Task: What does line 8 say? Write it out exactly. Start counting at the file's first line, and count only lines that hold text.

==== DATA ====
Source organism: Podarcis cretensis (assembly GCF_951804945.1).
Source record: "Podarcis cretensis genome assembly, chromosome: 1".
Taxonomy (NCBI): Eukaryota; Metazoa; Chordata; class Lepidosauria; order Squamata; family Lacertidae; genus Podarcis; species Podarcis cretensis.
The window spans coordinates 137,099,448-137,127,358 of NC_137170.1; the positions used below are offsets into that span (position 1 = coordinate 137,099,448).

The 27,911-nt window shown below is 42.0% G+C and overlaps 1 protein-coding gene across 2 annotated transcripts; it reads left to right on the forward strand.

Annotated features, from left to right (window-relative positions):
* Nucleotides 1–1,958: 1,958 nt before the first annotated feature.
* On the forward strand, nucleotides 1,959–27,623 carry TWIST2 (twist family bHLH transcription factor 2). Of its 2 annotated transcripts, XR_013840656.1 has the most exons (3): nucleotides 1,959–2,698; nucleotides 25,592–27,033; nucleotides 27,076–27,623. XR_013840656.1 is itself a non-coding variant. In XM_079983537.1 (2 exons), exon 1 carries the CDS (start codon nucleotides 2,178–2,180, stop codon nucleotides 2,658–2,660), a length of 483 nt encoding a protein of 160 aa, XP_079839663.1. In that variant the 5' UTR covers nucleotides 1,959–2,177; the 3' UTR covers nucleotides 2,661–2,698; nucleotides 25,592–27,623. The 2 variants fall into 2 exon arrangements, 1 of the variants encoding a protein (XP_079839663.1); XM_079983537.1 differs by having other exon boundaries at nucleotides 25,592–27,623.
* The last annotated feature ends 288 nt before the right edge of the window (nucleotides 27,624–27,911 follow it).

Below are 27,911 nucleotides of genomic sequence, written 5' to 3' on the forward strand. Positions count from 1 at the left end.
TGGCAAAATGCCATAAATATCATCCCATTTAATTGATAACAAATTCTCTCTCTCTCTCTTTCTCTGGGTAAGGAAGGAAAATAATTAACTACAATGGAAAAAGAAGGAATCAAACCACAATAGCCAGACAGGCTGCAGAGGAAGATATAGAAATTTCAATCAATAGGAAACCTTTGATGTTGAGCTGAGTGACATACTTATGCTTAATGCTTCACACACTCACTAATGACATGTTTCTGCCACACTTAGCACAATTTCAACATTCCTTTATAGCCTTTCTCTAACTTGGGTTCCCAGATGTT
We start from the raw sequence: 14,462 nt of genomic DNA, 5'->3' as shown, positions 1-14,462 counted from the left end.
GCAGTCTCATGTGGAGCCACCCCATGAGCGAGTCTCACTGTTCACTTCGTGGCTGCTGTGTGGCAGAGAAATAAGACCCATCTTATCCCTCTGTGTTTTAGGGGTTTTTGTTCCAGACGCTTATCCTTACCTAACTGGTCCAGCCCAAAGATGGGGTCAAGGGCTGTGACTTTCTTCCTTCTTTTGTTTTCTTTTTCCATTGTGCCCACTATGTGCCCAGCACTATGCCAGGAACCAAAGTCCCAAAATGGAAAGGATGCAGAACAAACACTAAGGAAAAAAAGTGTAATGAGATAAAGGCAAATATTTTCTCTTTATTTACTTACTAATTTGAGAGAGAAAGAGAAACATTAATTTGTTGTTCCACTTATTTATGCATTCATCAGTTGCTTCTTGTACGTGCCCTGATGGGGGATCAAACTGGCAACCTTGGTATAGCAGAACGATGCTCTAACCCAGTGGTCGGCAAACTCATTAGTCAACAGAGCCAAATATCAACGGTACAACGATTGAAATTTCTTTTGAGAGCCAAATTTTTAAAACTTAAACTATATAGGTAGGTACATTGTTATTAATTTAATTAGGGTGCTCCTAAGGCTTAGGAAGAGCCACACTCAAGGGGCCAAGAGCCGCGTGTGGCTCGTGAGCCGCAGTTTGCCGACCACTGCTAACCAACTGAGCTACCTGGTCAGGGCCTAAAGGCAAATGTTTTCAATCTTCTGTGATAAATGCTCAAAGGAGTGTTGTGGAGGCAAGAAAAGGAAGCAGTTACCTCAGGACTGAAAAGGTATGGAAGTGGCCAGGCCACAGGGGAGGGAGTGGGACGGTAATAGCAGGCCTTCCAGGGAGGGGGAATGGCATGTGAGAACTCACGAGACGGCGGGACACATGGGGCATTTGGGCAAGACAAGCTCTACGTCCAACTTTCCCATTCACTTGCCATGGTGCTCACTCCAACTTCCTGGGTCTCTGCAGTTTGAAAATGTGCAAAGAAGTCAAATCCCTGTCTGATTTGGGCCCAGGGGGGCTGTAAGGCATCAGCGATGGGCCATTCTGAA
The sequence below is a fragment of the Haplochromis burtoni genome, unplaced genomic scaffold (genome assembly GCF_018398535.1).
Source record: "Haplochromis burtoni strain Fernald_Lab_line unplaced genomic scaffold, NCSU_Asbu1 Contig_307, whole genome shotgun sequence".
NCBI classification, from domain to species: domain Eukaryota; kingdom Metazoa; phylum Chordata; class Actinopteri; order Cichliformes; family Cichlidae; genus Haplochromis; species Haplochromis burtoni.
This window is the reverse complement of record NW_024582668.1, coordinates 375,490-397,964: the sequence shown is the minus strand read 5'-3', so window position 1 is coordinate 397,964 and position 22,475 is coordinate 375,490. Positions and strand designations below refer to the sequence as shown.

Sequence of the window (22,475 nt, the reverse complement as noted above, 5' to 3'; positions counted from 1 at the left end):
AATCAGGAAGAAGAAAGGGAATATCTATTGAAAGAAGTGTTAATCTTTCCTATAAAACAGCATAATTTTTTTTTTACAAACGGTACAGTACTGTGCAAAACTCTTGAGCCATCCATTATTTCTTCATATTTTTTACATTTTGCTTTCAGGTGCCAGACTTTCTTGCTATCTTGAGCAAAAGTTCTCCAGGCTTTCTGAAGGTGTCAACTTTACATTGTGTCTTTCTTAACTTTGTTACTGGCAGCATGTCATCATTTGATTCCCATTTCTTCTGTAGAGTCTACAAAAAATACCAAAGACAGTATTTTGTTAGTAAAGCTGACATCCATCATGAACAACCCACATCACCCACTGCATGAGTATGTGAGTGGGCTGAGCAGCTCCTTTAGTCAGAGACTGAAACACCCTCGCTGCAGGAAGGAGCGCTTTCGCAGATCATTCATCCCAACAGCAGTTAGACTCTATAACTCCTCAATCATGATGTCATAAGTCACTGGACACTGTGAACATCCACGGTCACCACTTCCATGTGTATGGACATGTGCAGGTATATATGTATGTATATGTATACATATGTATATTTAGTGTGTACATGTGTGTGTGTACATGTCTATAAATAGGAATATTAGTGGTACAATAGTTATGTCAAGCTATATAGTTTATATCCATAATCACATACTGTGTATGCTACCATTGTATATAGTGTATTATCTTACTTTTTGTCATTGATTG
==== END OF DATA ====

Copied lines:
* On the forward strand, nucleotides 1,959–27,623 carry TWIST2 (twist family bHLH transcription factor 2). Of its 2 annotated transcripts, XR_013840656.1 has the most exons (3): nucleotides 1,959–2,698; nucleotides 25,592–27,033; nucleotides 27,076–27,623. XR_013840656.1 is itself a non-coding variant. In XM_079983537.1 (2 exons), exon 1 carries the CDS (start codon nucleotides 2,178–2,180, stop codon nucleotides 2,658–2,660), a length of 483 nt encoding a protein of 160 aa, XP_079839663.1. In that variant the 5' UTR covers nucleotides 1,959–2,177; the 3' UTR covers nucleotides 2,661–2,698; nucleotides 25,592–27,623. The 2 variants fall into 2 exon arrangements, 1 of the variants encoding a protein (XP_079839663.1); XM_079983537.1 differs by having other exon boundaries at nucleotides 25,592–27,623.